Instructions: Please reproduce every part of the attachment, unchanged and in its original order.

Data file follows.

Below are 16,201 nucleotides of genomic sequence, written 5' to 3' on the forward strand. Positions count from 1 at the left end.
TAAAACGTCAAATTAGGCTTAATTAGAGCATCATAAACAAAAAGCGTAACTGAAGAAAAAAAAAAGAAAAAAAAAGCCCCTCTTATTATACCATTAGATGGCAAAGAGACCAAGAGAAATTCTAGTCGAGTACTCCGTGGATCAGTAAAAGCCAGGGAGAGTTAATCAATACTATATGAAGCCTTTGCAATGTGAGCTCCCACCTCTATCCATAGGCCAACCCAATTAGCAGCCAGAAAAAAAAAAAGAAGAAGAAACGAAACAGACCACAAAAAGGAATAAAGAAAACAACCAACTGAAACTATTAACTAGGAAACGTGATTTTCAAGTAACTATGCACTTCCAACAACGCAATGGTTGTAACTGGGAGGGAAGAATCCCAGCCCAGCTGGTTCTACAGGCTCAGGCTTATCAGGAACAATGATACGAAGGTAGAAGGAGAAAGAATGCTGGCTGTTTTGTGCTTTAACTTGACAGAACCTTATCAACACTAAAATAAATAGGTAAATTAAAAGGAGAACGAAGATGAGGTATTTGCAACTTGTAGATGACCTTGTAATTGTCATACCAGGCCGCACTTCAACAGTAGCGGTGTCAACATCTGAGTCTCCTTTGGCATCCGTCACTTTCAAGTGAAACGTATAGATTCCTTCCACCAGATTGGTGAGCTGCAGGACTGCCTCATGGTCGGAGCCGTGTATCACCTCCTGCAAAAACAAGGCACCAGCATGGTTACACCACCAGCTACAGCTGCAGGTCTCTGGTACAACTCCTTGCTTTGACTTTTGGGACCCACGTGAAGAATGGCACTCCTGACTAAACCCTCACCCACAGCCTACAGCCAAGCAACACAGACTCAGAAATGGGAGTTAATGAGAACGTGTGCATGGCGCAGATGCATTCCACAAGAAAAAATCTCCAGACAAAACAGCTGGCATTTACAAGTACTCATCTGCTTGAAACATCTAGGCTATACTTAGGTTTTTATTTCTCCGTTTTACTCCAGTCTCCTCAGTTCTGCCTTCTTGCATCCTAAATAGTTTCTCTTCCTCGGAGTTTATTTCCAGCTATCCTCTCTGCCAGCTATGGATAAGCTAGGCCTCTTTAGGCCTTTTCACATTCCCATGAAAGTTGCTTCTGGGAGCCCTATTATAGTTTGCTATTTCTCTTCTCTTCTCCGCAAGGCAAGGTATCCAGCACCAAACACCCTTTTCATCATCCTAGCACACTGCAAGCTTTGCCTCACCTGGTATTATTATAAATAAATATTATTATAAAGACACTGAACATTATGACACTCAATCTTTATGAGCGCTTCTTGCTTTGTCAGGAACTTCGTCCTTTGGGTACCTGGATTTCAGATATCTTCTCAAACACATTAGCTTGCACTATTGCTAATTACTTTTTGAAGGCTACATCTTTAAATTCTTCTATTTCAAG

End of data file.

Below are 16,201 nucleotides of genomic sequence, written 5' to 3' on the forward strand. Positions count from 1 at the left end.
TAAAACGTCAAATTAGGCTTAATTAGAGCATCATAAACAAAAAGCGTAACTGAAGAAAAAAAAAAGAAAAAAAAAGCCCCTCTTATTATACCATTAGATGGCAAAGAGACCAAGAGAAATTCTAGTCGAGTACTCCGTGGATCAGTAAAAGCCAGGGAGAGTTAATCAATACTATATGAAGCCTTTGCAATGTGAGCTCCCACCTCTATCCATAGGCCAACCCAATTAGCAGCCAGAAAAAAAAAAAGAAGAAGAAACGAAACAGACCACAAAAAGGAATAAAGAAAACAACCAACTGAAACTATTAACTAGGAAACGTGATTTTCAAGTAACTATGCACTTCCAACAACGCAATGGTTGTAACTGGGAGGGAAGAATCCCAGCCCAGCTGGTTCTACAGGCTCAGGCTTATCAGGAACAATGATACGAAGGTAGAAGGAGAAAGAATGCTGGCTGTTTTGTGCTTTAACTTGACAGAACCTTATCAACACTAAAATAAATAGGTAAATTAAAAGGAGAACGAAGATGAGGTATTTGCAACTTGTAGATGACCTTGTAATTGTCATACCAGGCCGCACTTCAACAGTAGCGGTGTCAACATCTGAGTCTCCTTTGGCATCCGTCACTTTCAAGTGAAACGTATAGATTCCTTCCACCAGATTGGTGAGCTGCAGGACTGCCTCATGGTCGGAGCCGTGTATCACCTCCTGCAAAAACAAGGCACCAGCATGGTTACACCACCAGCTACAGCTGCAGGTCTCTGGTACAACTCCTTGCTTTGACTTTTGGGACCCACGTGAAGAATGGCACTCCTGACTAAACCCTCACCCACAGCCTACAGCCAAGCAACACAGACTCAGAAATGGGAGTTAATGAGAACGTGTGCATGGCGCAGATGCATTCCACAAGAAAAAATCTCCAGACAAAACAGCTGGCATTTACAAGTACTCATCTGCTTGAAACATCTAGGCTATACTTAGGTTTTTATTTCTCCGTTTTACTCCAGTCTCCTCAGTTCTGCCTTCTTGCATCCTAAATAGTTTCTCTTCCTCGGAGTTTATTTCCAGCTATCCTCTCTGCCAGCTATGGATAAGCTAGGCCTCTTTAGGCCTTTTCACATTCCCATGAAAGTTGCTTCTGGGAGCCCTATTATAGTTTGCTATTTCTCTTCTCTTCTCCGCAAGGCAAGGTATCCAGCACCAAACACCCTTTTCATCATCCTAGCACACTGCAAGCTTTGCCTCACCTGGTATTATTATAAATAAATATTATTATAAAGACACTGAACATTATGACACTCAATCTTTATGAGCGCTTCTTGCTTTGTCAGGAACTTCGTCCTTTGGGTACCTGGATTTCAGATATCTTCTCAAACACATTAGCTTGCACTATTGCTAATTACTTTTTGAAGGCTACATCTTTAAATTCTTCTATTTCAAG